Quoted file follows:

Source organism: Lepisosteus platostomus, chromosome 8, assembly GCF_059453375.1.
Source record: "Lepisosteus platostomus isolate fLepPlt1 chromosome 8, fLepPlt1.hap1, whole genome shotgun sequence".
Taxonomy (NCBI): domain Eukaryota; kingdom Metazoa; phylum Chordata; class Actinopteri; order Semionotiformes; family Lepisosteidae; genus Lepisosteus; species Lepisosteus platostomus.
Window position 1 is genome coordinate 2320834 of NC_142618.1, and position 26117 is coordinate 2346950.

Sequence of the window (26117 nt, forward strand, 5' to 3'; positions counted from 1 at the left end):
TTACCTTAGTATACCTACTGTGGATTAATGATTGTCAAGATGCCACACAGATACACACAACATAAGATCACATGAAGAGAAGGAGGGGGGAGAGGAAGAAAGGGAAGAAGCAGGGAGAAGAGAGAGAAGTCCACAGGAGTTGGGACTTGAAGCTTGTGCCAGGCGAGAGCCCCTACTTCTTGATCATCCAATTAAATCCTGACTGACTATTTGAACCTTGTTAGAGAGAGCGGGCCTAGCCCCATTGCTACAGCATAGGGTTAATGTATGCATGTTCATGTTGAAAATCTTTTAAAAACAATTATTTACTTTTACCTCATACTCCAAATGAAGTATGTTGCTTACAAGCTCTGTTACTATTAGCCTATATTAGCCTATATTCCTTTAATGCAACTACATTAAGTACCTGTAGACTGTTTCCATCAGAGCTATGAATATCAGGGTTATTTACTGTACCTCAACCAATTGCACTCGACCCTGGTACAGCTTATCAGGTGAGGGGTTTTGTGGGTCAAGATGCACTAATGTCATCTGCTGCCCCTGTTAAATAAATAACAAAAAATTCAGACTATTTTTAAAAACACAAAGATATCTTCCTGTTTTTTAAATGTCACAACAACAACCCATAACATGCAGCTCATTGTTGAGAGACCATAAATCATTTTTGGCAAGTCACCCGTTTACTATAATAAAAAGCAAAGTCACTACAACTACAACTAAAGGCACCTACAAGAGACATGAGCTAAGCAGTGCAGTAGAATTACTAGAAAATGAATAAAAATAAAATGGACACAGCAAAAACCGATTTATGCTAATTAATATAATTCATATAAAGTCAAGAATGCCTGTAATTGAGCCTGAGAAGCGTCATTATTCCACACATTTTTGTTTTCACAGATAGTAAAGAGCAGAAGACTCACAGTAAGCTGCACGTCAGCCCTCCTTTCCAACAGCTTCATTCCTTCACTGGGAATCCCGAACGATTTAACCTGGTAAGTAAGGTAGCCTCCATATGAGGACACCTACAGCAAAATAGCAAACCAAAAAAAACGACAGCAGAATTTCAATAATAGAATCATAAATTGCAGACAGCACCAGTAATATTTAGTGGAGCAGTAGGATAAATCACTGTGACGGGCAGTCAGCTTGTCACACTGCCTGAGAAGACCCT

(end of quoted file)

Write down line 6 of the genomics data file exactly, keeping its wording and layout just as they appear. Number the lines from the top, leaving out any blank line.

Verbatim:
TTACCTTAGTATACCTACTGTGGATTAATGATTGTCAAGATGCCACACAGATACACACAACATAAGATCACATGAAGAGAAGGAGGGGGGAGAGGAAGAAAGGGAAGAAGCAGGGAGAAGAGAGAGAAGTCCACAGGAGTTGGGACTTGAAGCTTGTGCCAGGCGAGAGCCCCTACTTCTTGATCATCCAATTAAATCCTGACTGACTATTTGAACCTTGTTAGAGAGAGCGGGCCTAGCCCCATTGCTACAGCATAGGGTTAATGTATGCATGTTCATGTTGAAAATCTTTTAAAAACAATTATTTACTTTTACCTCATACTCCAAATGAAGTATGTTGCTTACAAGCTCTGTTACTATTAGCCTATATTAGCCTATATTCCTTTAATGCAACTACATTAAGTACCTGTAGACTGTTTCCATCAGAGCTATGAATATCAGGGTTATTTACTGTACCTCAACCAATTGCACTCGACCCTGGTACAGCTTATCAGGTGAGGGGTTTTGTGGGTCAAGATGCACTAATGTCATCTGCTGCCCCTGTTAAATAAATAACAAAAAATTCAGACTATTTTTAAAAACACAAAGATATCTTCCTGTTTTTTAAATGTCACAACAACAACCCATAACATGCAGCTCATTGTTGAGAGACCATAAATCATTTTTGGCAAGTCACCCGTTTACTATAATAAAAAGCAAAGTCACTACAACTACAACTAAAGGCACCTACAAGAGACATGAGCTAAGCAGTGCAGTAGAATTACTAGAAAATGAATAAAAATAAAATGGACACAGCAAAAACCGATTTATGCTAATTAATATAATTCATATAAAGTCAAGAATGCCTGTAATTGAGCCTGAGAAGCGTCATTATTCCACACATTTTTGTTTTCACAGATAGTAAAGAGCAGAAGACTCACAGTAAGCTGCACGTCAGCCCTCCTTTCCAACAGCTTCATTCCTTCACTGGGAATCCCGAACGATTTAACCTGGTAAGTAAGGTAGCCTCCATATGAGGACACCTACAGCAAAATAGCAAACCAAAAAAAACGACAGCAGAATTTCAATAATAGAATCATAAATTGCAGACAGCACCAGTAATATTTAGTGGAGCAGTAGGATAAATCACTGTGACGGGCAGTCAGCTTGTCACACTGCCTGAGAAGACCCT